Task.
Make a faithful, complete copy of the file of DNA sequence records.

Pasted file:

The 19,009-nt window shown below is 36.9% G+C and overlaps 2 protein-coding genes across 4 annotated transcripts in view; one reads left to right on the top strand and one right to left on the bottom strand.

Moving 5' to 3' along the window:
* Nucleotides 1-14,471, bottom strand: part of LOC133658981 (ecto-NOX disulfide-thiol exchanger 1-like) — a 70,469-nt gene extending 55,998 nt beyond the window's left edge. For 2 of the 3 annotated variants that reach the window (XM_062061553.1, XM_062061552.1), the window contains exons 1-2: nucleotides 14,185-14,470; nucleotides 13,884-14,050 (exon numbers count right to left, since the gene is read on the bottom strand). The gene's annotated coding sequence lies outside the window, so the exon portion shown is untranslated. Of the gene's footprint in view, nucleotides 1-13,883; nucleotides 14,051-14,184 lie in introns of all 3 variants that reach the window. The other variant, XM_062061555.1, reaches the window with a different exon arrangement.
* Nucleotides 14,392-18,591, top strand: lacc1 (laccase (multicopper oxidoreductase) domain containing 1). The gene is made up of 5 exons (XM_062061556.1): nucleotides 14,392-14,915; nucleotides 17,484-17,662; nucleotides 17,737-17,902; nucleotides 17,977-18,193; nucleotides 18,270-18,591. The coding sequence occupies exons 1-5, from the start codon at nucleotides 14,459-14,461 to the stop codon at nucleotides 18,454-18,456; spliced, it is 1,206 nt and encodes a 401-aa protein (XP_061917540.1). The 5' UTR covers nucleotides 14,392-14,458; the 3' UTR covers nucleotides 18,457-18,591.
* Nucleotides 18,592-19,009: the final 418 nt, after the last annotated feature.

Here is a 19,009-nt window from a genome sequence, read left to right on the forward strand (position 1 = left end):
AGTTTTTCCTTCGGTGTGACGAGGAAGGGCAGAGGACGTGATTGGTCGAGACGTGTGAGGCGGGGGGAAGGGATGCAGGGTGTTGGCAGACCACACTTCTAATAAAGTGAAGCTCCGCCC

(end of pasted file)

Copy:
The 19,009-nt window shown below is 36.9% G+C and overlaps 2 protein-coding genes across 4 annotated transcripts in view; one reads left to right on the top strand and one right to left on the bottom strand.

Moving 5' to 3' along the window:
* Nucleotides 1-14,471, bottom strand: part of LOC133658981 (ecto-NOX disulfide-thiol exchanger 1-like) — a 70,469-nt gene extending 55,998 nt beyond the window's left edge. For 2 of the 3 annotated variants that reach the window (XM_062061553.1, XM_062061552.1), the window contains exons 1-2: nucleotides 14,185-14,470; nucleotides 13,884-14,050 (exon numbers count right to left, since the gene is read on the bottom strand). The gene's annotated coding sequence lies outside the window, so the exon portion shown is untranslated. Of the gene's footprint in view, nucleotides 1-13,883; nucleotides 14,051-14,184 lie in introns of all 3 variants that reach the window. The other variant, XM_062061555.1, reaches the window with a different exon arrangement.
* Nucleotides 14,392-18,591, top strand: lacc1 (laccase (multicopper oxidoreductase) domain containing 1). The gene is made up of 5 exons (XM_062061556.1): nucleotides 14,392-14,915; nucleotides 17,484-17,662; nucleotides 17,737-17,902; nucleotides 17,977-18,193; nucleotides 18,270-18,591. The coding sequence occupies exons 1-5, from the start codon at nucleotides 14,459-14,461 to the stop codon at nucleotides 18,454-18,456; spliced, it is 1,206 nt and encodes a 401-aa protein (XP_061917540.1). The 5' UTR covers nucleotides 14,392-14,458; the 3' UTR covers nucleotides 18,457-18,591.
* Nucleotides 18,592-19,009: the final 418 nt, after the last annotated feature.

Here is a 19,009-nt window from a genome sequence, read left to right on the forward strand (position 1 = left end):
AGTTTTTCCTTCGGTGTGACGAGGAAGGGCAGAGGACGTGATTGGTCGAGACGTGTGAGGCGGGGGGAAGGGATGCAGGGTGTTGGCAGACCACACTTCTAATAAAGTGAAGCTCCGCCC